5Ks make me want to vomit. They just do. They are the “sprint race” for distance runners. You might think that the 100-meter dash is scarier, nay. The 5K is the stomach-turning torturous race that we all fear.
Running a 5K takes speed, strategy, and a totally different kind of mind-set from marathon running.
I’m scared of them.
Sooooooo, our physical therapy department is hosting a 5K on March 9th at 9am in Prospect Park, Brooklyn. (You should come run with me!) And I’ve been structuring my runs a little toward this upcoming race.
I mean, I can’t suck it up at the race and expect to walk into class Monday morning with my head held high. I have a goal (I’m too embarrassed to share it) and I will achieve it, come hell or high water.
But 5Ks are tough to pace. Most distance runners (me) are terrified of the pacing aspect of sprints like this. But really, it’s not much more different than a tempo run.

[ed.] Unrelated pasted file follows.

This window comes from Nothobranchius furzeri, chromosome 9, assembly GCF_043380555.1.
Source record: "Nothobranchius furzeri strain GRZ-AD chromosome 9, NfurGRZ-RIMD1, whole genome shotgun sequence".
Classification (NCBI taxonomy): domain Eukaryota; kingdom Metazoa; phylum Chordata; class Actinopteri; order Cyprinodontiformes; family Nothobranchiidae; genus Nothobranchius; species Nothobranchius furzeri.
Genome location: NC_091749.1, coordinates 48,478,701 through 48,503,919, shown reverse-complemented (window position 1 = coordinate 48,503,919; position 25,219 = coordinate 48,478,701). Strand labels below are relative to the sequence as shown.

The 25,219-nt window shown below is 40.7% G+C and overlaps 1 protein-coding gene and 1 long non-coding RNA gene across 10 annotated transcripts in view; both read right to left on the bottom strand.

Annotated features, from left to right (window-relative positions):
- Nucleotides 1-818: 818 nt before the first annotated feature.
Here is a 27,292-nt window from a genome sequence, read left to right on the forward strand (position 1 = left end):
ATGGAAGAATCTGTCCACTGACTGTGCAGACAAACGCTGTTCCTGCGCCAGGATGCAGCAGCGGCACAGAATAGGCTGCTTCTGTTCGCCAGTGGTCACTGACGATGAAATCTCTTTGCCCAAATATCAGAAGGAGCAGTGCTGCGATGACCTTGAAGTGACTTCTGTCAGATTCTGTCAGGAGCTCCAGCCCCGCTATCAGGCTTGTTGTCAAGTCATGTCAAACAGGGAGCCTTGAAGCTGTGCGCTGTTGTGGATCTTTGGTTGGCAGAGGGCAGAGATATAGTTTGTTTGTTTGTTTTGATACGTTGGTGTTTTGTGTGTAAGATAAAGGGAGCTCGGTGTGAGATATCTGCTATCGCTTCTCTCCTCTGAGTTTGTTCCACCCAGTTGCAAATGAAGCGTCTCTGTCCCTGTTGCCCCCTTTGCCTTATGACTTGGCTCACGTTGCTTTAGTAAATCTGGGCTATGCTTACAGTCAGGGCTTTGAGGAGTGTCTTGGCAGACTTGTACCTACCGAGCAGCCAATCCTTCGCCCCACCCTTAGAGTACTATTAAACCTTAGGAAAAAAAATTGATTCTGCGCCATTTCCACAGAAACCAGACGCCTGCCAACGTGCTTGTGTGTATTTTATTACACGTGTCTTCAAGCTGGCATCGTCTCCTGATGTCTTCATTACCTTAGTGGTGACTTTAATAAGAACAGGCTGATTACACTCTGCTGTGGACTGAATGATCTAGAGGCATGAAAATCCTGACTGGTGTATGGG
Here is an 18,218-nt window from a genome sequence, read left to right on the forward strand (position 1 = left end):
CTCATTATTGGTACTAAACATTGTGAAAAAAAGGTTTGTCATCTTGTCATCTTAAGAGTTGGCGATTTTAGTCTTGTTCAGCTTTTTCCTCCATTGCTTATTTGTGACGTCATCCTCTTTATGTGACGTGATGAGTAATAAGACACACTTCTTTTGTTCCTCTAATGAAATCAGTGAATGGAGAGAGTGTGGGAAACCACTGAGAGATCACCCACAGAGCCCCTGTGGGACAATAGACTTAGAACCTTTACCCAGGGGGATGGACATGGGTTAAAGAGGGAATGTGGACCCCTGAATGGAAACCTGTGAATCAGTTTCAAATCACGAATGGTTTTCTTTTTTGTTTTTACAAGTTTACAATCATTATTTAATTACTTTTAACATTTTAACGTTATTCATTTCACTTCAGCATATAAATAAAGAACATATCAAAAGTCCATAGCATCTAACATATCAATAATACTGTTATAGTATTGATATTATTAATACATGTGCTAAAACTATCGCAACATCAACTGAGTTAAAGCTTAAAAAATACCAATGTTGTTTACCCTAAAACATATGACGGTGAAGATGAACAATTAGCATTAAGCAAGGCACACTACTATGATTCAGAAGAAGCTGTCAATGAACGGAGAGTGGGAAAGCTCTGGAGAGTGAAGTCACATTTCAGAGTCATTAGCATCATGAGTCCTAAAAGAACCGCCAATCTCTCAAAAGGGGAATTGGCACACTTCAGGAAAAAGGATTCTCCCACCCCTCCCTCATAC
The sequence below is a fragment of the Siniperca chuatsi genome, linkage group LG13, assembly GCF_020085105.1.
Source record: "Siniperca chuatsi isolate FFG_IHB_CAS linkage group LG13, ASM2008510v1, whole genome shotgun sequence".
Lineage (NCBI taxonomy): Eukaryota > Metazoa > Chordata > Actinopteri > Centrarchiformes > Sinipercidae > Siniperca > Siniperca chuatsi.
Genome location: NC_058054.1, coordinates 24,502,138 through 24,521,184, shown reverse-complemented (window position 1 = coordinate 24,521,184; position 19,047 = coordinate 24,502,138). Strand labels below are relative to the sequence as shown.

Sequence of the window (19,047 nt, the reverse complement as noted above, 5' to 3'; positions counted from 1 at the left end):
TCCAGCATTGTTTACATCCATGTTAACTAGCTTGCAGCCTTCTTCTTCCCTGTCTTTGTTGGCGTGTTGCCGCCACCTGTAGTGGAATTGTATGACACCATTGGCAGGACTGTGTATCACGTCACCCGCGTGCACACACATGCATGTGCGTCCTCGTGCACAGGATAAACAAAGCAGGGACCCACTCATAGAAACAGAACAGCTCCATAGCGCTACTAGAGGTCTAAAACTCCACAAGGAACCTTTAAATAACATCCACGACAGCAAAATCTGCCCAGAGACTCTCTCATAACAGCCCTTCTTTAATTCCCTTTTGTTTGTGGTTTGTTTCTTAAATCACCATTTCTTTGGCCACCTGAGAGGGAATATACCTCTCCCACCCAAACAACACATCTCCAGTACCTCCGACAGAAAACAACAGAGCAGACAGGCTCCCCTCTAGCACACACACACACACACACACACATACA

How to run a 5K:
- Warm up: Not just a jog-from-the-subway warm-up. Like, 2 miles of a warm-up at a normal starting workout pace. This will be the most important thing you do to have a successful race.
- Time your entrance into the corrals: No more than 5 minutes before the race. Keep moving in your corral, don’t stretch, and keep those fibers flexing.
- Go out fast-ish: Since you’re warmed up, you’ll be ready to hit your tempo but not your max pace. Probably closer to 15-20 seconds slower to make sure you don’t die at the end.
- Kick it in halfway: Halfway through the race is a little over a mile to go. Time to make a move. Time to find your power.
- Half mile is Go Time: Time to see what you’re made of and do it like it’s a mile repeat. Leave it all out on the road.
Finish with an ugly runner face and rock it out.
Sign up to run our race because, really, you need us to research your weird runner injuries so when you come see me in a few years I know how to treat you. Plus you get a shirt.
Also, how cute is my classmate who gave all of valentines? Seriously. Cute.
Now go out and run.